NASA-NOAA’s Suomi NPP satellite passed over the Northwestern Pacific Ocean and provided forecasters at the Joint Typhoon Warning Center with a view of Tropical Depression 19W’s structure that helped confirm it is now a depression.

On Sept. 27, 2019, the Visible Infrared Imaging Radiometer Suite (VIIRS) instrument aboard Suomi NPP provided a visible image of newly developed Tropical Depression 19W. The VIIRS image showed the storm had already developed some strong thunderstorms around its center with a band of strong storms feeding into the center from the southeast. The VIIRS imagery helped confirm that the storm is now a depression and appears to be strengthening toward tropical storm status.

On Sept. 27 at 5 a.m. EDT (0900 UTC), Tropical Depression 19W had maximum sustained winds near 25 knots (29 mph)/46 kph). 19W was centered near 14.4 degrees north latitude and 136.2 degrees east longitude. That puts the center approximately 908 nautical miles southeast of Kadena Air Base, Okinawa Island, Japan. The storm was moving to the west.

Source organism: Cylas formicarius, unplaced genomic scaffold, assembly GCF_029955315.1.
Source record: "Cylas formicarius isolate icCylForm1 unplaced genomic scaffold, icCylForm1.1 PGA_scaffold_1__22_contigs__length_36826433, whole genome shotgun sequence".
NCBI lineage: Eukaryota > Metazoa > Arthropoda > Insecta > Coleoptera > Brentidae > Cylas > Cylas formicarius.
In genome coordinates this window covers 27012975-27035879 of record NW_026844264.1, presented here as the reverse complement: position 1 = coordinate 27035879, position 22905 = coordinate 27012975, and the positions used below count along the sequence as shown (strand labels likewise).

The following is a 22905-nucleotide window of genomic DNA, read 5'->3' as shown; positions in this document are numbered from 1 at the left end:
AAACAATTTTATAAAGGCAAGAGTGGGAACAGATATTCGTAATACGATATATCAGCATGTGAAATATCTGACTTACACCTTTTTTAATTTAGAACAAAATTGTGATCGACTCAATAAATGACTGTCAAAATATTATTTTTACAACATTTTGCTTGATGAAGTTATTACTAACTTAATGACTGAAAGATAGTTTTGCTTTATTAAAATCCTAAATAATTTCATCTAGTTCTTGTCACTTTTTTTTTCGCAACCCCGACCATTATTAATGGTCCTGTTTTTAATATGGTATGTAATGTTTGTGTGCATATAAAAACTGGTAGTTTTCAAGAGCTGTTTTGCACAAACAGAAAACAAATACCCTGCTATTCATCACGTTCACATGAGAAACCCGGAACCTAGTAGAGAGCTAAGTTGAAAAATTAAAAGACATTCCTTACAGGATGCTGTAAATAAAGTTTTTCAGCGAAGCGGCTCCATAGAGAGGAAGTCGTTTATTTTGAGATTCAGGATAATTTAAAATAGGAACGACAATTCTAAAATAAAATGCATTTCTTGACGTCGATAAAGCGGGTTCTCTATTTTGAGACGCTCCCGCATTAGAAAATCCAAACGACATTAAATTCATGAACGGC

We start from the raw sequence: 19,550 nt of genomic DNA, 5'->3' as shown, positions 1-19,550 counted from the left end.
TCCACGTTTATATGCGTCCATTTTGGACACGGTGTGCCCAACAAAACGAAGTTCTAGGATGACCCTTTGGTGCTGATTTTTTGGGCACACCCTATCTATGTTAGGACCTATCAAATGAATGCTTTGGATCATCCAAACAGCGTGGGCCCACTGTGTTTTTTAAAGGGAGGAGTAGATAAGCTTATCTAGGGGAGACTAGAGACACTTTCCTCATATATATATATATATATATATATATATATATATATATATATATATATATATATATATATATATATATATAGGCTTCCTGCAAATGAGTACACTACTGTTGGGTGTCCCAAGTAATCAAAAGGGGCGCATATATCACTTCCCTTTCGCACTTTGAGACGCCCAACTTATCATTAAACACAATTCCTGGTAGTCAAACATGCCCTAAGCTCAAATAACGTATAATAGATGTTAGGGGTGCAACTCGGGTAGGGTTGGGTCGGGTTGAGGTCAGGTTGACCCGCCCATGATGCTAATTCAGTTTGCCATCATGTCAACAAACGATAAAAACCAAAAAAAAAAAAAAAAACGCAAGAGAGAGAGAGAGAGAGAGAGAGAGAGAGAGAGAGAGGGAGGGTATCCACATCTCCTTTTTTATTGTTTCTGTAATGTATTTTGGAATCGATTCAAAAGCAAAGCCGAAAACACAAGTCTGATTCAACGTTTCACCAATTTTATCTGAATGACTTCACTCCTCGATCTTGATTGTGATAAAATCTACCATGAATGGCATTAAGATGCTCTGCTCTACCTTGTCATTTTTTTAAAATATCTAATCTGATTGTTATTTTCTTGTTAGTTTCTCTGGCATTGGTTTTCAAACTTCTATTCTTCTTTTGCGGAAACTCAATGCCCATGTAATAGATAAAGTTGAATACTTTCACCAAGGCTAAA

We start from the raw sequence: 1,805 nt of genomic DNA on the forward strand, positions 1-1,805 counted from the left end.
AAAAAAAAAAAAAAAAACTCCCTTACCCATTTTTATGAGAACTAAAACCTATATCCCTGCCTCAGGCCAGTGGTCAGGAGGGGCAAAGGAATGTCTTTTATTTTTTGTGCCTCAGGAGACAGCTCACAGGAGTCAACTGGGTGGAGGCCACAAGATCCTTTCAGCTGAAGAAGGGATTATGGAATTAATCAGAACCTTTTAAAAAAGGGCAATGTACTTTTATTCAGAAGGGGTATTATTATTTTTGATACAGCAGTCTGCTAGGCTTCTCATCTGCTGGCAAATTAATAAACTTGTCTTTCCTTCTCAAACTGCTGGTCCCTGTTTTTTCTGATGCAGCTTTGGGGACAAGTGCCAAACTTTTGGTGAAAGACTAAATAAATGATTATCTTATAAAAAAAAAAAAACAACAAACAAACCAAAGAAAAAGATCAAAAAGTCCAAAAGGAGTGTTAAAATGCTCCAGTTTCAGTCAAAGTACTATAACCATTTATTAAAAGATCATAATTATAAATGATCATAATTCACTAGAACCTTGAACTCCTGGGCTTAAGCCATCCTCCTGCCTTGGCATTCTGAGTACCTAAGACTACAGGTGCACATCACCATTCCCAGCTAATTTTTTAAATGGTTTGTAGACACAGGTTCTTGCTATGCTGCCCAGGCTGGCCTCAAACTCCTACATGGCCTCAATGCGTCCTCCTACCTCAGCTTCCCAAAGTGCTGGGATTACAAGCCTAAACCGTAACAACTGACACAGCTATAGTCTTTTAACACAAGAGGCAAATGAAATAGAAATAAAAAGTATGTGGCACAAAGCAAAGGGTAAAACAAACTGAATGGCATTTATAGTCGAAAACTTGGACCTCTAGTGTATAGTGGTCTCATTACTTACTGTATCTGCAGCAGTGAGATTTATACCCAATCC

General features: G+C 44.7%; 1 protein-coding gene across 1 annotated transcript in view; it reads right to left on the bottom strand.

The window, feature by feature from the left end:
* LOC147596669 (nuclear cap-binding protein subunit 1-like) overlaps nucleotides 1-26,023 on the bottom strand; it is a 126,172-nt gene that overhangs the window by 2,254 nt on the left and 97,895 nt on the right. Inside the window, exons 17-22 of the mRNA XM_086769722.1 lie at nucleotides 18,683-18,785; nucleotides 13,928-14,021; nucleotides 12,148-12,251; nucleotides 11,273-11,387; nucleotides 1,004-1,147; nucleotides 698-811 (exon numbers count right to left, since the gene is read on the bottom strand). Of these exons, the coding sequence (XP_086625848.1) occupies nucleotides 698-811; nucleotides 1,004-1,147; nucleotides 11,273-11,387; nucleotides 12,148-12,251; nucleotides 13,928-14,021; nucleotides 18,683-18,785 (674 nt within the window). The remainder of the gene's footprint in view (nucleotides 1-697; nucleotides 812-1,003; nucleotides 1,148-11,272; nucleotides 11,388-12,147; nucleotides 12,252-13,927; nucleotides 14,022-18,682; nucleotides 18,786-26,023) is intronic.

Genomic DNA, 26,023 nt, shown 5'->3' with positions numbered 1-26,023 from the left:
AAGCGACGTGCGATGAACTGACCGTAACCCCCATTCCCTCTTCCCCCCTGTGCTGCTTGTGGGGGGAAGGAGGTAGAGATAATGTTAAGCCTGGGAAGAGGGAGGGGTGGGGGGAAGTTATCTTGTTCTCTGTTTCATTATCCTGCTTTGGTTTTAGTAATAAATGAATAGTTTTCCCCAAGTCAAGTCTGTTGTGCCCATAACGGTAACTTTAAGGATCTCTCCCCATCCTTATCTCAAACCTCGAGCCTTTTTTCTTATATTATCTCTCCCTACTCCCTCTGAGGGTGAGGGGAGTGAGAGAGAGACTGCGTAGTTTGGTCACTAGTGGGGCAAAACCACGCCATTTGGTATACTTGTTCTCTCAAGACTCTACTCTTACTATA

Forecasters at the Joint Typhoon Warning Center expect 19W will move west-northwest and strengthen, then turn north and move east of Taiwan.


Hurricanes are the most powerful weather event on Earth. NASA’s expertise in space and scientific exploration contributes to essential services provided to the American people by other federal agencies, such as hurricane weather forecasting.

For updated forecasts. Visit:

By Rob Gutro 

NASA’s Goddard Space Flight Center

Media Contact
Rob Gutro

Original Source